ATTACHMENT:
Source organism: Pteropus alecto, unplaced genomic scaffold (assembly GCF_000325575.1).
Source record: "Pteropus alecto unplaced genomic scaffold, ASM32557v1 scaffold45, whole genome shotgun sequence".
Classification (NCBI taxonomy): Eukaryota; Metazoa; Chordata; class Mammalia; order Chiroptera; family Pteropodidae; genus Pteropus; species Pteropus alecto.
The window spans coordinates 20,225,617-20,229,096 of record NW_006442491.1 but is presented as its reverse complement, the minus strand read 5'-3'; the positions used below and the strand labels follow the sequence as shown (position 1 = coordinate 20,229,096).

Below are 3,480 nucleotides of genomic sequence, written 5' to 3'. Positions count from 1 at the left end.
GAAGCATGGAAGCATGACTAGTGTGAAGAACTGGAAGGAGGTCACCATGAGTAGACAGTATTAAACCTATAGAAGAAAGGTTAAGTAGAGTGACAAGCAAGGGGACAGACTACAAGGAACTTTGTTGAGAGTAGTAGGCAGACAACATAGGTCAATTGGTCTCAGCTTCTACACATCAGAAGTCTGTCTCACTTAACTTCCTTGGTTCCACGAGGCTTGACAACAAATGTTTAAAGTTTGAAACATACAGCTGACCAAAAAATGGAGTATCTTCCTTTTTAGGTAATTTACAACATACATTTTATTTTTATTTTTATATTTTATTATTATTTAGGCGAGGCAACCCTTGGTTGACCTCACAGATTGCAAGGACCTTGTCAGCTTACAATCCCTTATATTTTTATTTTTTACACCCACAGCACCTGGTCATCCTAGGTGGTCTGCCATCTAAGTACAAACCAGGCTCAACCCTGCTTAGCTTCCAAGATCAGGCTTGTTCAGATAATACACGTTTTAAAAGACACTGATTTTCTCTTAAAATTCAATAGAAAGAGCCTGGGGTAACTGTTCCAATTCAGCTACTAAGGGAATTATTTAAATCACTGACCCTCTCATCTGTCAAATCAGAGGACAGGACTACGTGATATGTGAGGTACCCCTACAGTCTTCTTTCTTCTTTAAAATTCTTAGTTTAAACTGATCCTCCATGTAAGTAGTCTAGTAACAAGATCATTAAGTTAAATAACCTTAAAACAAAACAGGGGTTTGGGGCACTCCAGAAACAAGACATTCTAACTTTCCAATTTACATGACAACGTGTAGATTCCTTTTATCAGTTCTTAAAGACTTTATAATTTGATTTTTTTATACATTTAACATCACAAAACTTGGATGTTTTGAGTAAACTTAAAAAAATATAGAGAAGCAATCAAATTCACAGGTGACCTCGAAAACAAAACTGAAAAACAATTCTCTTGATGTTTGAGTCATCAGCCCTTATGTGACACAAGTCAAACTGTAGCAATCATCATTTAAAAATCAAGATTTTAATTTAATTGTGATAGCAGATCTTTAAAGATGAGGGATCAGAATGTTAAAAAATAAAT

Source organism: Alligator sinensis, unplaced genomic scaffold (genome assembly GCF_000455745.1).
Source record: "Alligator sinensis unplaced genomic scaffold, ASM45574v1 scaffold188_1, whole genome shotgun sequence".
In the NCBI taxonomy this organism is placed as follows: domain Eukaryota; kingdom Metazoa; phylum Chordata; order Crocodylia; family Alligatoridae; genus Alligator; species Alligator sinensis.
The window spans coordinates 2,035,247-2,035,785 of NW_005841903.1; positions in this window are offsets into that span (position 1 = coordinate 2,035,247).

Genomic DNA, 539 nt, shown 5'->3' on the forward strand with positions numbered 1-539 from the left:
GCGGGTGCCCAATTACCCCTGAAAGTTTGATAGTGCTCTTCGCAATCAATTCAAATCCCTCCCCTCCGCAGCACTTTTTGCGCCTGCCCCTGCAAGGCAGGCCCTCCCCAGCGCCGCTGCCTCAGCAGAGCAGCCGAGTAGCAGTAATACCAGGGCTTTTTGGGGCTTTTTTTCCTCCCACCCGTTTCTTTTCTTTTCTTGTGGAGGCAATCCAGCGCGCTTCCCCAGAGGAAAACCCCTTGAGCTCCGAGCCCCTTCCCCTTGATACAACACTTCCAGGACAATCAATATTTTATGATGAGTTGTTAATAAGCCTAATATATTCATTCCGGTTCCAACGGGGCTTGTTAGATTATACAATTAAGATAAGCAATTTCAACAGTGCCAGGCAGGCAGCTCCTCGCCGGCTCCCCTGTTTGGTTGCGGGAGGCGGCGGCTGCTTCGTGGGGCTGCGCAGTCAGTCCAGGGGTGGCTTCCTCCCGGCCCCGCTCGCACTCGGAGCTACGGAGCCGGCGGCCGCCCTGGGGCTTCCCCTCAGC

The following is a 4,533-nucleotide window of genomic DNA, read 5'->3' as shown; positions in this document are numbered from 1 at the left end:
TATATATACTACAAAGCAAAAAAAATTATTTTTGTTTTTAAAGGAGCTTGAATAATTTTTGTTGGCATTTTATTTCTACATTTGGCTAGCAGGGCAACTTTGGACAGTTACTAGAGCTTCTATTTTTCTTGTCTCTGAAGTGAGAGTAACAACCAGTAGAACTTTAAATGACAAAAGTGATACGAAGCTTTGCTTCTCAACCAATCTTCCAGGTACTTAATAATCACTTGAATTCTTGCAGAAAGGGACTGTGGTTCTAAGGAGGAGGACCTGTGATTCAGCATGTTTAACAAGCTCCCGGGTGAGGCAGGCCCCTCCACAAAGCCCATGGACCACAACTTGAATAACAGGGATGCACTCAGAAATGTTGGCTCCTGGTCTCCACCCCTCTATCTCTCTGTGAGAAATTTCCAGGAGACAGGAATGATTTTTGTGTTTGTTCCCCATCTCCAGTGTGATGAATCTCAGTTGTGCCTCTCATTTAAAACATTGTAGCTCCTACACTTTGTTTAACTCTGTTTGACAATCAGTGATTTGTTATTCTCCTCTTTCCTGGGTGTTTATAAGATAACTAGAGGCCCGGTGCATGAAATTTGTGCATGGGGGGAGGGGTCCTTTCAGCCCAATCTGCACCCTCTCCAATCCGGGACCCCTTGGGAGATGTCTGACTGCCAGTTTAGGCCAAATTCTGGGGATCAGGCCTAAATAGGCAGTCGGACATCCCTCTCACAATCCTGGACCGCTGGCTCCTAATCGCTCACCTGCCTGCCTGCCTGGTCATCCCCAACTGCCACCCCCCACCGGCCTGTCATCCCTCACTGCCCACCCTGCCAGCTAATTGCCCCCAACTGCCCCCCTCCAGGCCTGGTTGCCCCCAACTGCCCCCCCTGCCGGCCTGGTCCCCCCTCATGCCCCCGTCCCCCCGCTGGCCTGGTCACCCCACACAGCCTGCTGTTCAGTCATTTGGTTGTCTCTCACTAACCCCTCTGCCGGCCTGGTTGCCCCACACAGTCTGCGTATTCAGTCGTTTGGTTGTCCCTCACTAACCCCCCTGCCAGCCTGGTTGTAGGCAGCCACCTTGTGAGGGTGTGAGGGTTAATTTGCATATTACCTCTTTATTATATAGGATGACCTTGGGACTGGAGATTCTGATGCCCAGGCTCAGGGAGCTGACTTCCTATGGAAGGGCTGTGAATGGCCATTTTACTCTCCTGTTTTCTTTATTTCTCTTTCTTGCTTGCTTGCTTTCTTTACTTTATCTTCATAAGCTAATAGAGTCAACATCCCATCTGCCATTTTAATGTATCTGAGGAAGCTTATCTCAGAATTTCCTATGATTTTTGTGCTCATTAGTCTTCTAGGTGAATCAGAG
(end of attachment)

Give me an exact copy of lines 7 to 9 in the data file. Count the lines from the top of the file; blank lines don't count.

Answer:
Source organism: Alligator sinensis, unplaced genomic scaffold (genome assembly GCF_000455745.1).
Source record: "Alligator sinensis unplaced genomic scaffold, ASM45574v1 scaffold188_1, whole genome shotgun sequence".
In the NCBI taxonomy this organism is placed as follows: domain Eukaryota; kingdom Metazoa; phylum Chordata; order Crocodylia; family Alligatoridae; genus Alligator; species Alligator sinensis.